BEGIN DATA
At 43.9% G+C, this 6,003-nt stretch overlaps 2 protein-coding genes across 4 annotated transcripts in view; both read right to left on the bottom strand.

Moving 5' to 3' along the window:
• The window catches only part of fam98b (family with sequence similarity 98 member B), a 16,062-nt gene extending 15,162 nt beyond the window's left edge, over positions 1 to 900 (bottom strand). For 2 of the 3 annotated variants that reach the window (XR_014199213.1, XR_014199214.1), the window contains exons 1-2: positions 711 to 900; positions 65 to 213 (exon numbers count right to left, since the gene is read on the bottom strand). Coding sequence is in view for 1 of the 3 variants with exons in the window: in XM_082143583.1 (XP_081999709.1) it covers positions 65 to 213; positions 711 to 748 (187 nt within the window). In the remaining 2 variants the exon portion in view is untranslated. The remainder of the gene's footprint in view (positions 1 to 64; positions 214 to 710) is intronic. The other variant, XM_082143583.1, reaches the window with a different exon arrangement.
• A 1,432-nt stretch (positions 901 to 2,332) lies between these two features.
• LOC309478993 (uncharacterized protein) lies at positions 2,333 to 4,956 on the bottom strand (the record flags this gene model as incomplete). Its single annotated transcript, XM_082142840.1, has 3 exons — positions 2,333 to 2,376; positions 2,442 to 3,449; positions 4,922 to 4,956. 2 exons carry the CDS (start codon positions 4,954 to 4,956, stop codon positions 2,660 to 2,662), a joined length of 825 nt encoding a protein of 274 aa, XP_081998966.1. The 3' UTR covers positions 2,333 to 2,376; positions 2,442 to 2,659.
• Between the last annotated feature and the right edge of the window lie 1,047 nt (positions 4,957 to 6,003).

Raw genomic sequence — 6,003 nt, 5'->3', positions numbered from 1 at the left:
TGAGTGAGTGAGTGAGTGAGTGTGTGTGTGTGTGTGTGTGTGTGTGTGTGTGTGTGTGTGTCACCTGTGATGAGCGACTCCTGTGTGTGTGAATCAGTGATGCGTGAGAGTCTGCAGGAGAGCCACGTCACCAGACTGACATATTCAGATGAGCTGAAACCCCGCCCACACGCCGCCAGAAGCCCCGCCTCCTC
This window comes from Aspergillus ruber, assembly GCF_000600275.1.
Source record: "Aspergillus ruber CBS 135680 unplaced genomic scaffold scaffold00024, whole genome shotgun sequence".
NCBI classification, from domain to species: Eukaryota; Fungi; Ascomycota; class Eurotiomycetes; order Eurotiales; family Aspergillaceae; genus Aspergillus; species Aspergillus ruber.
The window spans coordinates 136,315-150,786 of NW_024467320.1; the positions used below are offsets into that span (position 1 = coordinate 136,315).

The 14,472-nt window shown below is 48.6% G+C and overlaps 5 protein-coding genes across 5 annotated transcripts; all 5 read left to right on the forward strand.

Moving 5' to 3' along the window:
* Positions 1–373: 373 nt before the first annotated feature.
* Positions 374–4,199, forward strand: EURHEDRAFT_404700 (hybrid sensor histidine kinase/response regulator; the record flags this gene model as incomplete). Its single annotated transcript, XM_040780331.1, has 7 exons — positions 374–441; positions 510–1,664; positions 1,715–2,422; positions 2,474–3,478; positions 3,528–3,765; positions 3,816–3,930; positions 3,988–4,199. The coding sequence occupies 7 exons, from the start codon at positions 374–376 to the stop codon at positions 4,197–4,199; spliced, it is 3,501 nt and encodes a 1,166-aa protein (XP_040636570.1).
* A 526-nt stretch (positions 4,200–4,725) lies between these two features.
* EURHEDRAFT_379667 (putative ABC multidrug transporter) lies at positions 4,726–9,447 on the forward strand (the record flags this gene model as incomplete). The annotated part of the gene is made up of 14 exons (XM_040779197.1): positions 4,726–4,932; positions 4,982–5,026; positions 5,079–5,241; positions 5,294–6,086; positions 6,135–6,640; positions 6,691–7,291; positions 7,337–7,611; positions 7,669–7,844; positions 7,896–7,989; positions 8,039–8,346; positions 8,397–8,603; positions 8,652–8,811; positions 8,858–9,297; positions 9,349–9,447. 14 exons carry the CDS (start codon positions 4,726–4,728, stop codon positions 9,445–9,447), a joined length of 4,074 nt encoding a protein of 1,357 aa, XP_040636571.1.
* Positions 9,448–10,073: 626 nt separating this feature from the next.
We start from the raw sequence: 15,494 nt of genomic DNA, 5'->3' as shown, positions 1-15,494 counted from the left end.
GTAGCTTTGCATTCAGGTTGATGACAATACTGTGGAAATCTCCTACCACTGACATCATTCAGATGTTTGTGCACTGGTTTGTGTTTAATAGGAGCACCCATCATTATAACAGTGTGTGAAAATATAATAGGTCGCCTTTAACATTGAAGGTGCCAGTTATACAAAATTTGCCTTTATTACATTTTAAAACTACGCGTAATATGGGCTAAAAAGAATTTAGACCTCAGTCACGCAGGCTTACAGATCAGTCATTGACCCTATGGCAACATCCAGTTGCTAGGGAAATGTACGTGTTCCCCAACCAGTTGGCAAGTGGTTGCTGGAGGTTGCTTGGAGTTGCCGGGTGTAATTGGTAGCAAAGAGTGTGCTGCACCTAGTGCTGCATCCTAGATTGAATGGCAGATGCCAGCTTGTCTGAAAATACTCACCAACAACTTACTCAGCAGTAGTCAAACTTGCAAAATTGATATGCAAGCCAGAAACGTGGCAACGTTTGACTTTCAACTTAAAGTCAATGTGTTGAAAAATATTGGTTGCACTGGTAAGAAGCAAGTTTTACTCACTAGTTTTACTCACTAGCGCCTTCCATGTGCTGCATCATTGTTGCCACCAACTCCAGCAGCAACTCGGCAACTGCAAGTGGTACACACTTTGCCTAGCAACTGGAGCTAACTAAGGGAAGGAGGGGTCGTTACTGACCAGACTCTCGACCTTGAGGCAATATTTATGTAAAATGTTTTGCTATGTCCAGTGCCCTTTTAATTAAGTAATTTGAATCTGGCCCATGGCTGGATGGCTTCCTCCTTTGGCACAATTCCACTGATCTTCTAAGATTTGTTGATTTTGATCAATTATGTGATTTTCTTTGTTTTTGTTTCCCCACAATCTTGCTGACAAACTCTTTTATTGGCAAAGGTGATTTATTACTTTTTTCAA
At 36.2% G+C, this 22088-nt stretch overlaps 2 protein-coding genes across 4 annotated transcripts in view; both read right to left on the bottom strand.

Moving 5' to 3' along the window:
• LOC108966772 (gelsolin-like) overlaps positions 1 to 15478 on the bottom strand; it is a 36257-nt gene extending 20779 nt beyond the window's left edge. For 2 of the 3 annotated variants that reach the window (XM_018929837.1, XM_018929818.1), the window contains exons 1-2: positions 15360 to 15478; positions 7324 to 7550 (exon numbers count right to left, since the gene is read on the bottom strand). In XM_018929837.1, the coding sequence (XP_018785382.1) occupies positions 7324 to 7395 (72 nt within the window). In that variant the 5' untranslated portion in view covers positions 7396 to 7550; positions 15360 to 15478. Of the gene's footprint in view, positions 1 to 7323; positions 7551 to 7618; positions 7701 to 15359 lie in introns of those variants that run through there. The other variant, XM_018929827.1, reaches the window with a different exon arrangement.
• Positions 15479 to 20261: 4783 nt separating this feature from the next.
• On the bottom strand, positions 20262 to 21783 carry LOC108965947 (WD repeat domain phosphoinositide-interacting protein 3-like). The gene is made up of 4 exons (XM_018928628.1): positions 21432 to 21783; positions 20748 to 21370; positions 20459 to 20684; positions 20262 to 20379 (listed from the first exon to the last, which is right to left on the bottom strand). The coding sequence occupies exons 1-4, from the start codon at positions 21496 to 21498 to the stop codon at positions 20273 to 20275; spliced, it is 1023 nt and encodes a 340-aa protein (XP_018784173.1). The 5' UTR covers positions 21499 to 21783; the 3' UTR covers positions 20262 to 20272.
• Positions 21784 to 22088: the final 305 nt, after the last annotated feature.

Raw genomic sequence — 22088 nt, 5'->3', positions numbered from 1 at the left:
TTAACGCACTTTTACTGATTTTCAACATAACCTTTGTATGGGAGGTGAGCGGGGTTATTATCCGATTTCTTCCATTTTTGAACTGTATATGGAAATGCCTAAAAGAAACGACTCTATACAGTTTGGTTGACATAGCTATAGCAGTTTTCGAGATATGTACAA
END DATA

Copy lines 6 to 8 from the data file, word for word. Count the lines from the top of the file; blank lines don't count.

• Between the last annotated feature and the right edge of the window lie 1,047 nt (positions 4,957 to 6,003).

Raw genomic sequence — 6,003 nt, 5'->3', positions numbered from 1 at the left:
TGAGTGAGTGAGTGAGTGAGTGTGTGTGTGTGTGTGTGTGTGTGTGTGTGTGTGTGTGTGTCACCTGTGATGAGCGACTCCTGTGTGTGTGAATCAGTGATGCGTGAGAGTCTGCAGGAGAGCCACGTCACCAGACTGACATATTCAGATGAGCTGAAACCCCGCCCACACGCCGCCAGAAGCCCCGCCTCCTC